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Antiparasitic Drugs

Anti-protozoal drugs For Intestinal Parasite Infections From Protozoa -- Single Cell parasites Like Amoebas

The protozoans, unlike bacteria and fungi, do not have a cell wall. They have a nucleus and a cytoplasm that is surrounded by a selectively permeable cell (plasma) membrane. The cytoplasm contains organelles similar to those found in other animal and plant cells (e.g., mitochondria, Golgi apparatus, and endoplasmic reticulum). Thus, most of the antibiotics effective in inhibiting bacteria are not active against protozoans. Amphotericin B, however, reacts with sterols, which are components of both fungal and protozoal membranes. Most of the drugs used in the chemotherapy of diseases caused by the protozoans are derived from plants or are synthetic chemical compounds.

Metronidazole is usually given orally for the treatment of vaginal infections caused by Trichomonas vaginalis, and it is effective in treating bacterial infections caused by anaerobes. It affects these organisms by causing nicks in, or breakage of, strands of DNA or by preventing DNA replication. 

Iodoquinol inhibits several enzymes of protozoans. It is given orally for treating asymptomatic amebiasis and is given either by itself or in combination with metronidazole for intestinal and hepatic amebiasis. Balantidium coli and Dientamoeba fragilis infections also are treated with iodoquinol. Emetine, an alkaloid derived from ipecac syrup, is obtained from the roots of Cephaelis ipecacuanha, a plant native to Brazil. It is used along with iodoquinol or chloroquine phosphate as alternative therapy for treatment of severe intestinal and hepatic amebiasis. Emetine is given by injection and can cause serious toxicity. Dehydroemetine is less toxic than emetine and may be used as an alternative drug.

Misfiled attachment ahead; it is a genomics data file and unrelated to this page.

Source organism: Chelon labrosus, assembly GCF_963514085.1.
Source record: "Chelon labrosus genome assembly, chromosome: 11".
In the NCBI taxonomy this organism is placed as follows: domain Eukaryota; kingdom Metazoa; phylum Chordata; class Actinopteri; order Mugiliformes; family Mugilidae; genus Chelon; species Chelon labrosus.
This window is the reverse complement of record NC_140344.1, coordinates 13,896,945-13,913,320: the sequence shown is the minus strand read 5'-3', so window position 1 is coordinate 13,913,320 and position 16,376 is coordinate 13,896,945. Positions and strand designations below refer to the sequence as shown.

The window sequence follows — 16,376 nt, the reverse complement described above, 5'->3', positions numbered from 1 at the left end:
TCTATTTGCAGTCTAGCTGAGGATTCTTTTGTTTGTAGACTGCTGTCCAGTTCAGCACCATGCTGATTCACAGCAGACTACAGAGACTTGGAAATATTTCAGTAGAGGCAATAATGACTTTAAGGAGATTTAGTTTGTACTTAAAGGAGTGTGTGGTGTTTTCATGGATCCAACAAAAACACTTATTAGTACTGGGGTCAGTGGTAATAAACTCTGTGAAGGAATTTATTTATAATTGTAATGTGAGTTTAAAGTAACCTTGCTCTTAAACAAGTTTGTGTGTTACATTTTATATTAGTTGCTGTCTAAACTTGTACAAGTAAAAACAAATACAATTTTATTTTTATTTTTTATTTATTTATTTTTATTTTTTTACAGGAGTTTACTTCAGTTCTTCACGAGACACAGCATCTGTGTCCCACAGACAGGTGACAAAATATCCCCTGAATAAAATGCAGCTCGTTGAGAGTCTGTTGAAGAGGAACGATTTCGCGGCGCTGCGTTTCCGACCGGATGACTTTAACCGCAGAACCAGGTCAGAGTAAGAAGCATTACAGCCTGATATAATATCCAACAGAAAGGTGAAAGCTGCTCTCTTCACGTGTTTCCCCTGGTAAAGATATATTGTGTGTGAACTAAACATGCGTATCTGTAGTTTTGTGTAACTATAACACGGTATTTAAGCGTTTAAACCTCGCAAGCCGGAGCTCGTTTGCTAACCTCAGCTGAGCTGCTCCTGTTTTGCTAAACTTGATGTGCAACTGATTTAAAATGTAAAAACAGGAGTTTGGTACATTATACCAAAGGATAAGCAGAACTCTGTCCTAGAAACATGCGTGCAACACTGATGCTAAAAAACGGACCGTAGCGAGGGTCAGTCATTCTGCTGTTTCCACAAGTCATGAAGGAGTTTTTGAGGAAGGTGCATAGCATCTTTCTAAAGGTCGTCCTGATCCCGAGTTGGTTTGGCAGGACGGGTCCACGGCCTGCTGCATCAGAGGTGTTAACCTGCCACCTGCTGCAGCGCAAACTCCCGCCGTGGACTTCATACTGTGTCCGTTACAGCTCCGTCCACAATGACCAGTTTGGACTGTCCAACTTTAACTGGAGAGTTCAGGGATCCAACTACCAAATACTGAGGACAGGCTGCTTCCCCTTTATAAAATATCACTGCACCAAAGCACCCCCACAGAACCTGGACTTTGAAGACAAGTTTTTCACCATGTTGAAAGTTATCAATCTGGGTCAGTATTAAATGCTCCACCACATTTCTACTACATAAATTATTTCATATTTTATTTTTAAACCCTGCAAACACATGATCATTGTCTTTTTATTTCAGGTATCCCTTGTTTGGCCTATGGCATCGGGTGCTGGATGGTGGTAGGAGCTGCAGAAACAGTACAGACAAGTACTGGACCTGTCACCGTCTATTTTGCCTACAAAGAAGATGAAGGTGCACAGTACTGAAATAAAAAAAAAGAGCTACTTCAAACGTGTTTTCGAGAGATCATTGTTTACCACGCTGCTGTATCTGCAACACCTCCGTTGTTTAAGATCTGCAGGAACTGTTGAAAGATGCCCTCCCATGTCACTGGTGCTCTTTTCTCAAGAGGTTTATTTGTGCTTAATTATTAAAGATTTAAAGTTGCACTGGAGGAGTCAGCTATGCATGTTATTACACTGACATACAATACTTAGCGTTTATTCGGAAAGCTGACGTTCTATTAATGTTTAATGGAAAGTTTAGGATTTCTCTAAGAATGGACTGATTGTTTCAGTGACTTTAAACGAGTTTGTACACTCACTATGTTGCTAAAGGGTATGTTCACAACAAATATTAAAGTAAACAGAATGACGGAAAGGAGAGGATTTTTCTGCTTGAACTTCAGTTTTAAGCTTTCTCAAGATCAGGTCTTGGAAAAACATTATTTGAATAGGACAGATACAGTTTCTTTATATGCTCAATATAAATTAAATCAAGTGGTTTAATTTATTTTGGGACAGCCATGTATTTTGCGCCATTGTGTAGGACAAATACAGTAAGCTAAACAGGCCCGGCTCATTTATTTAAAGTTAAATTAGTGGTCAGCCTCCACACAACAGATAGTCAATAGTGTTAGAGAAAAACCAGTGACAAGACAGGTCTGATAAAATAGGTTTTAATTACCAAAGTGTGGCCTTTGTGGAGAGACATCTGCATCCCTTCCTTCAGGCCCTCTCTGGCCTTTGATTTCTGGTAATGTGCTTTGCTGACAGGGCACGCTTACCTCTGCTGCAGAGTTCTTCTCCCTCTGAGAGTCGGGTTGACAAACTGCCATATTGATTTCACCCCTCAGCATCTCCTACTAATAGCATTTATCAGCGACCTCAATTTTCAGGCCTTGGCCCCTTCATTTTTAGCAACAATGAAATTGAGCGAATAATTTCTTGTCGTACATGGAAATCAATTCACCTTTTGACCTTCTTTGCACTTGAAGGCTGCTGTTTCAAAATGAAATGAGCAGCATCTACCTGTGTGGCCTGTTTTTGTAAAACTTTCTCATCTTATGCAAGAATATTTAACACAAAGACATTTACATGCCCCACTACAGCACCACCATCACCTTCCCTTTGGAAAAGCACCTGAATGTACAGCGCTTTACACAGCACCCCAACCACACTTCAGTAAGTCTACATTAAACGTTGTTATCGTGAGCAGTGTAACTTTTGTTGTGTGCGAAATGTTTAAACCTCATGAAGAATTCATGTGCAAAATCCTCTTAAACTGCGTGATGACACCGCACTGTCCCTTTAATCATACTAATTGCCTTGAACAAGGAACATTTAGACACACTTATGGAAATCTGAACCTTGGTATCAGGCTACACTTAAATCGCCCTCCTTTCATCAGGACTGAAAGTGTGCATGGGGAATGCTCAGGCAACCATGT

Quinacrine is the drug of choice for giardiasis, an infection of the intestine caused by a flagellated amoeba. Quinacrine inserts itself into DNA, thereby ultimately preventing the synthesis of nucleic acids. It is given orally and can cause yellow staining of skin and sclera and deposition of blue and black pigment in the nail beds.

Trypanosomes are flagellated protozoans that cause a number of diseases. Trypanosoma cruzi, the agent of Chagas' disease, is treated with nifurtimox, a nitrofuran derivative. It is given orally and results in the production of activated forms of oxygen, which are lethal to the parasite. Other forms of trypanosomiasis (African trypanosomiasis, or sleeping sickness) are caused by T. brucei gambiense or T. brucei rhodesiense. When these parasites invade the blood or lymph, the drug of choice for either form is suramin , a nonmetallic dye that affects glucose utilization and hence energy production. Because suramin is not absorbed from the gastrointestinal tract, it is given by intravenous injection. Eflornithine is also used in the treatment of T. b. gambiense. In the late form of trypanosomiasis, when the parasites have invaded the central nervous system, eflornithine or melarsoprol are used for T. b. gambiense and melarsoprol for T. b. rhodesiense.

Pneumocystis carinii causes pulmonary disease in immunocompromised patients. These infections are treated with trimethoprim-sulfamethoxazole, which inhibits folic acid synthesis in protozoans. An alternative agent for treatment of these diseases is pentamidine isethionate, which probably affects the parasite by binding to DNA. Because the drug is not well absorbed from the gastrointestinal tract, it is given by the intramuscular route.

Malaria is one of the more serious protozoal infections. Chloroquine phosphate, given orally, is the drug of choice for prophylaxis and treatment. In regions where chloroquine-resistant Plasmodium falciparum is encountered, however, pyrimethamine, in combination with sulfadoxine, is used for prophylaxis. Both drugs interfere with folic acid synthesis and are well tolerated. Quinine sulfate, along with pyrimethamine and sulfadoxine, are used to treat infections caused by chloroquine-resistant P. falciparum. A high level of quinine in the plasma frequently is associated with cinchonism, a mild adverse reaction associated with such symptoms as a noise in the ears (tinnitus), headache, nausea, abdominal pain, and visual disturbance. Primaquine phosphate is given orally to prevent attacks after a person has left an area where P. vivax and P. ovale are endemic and to prevent relapses with the same organisms.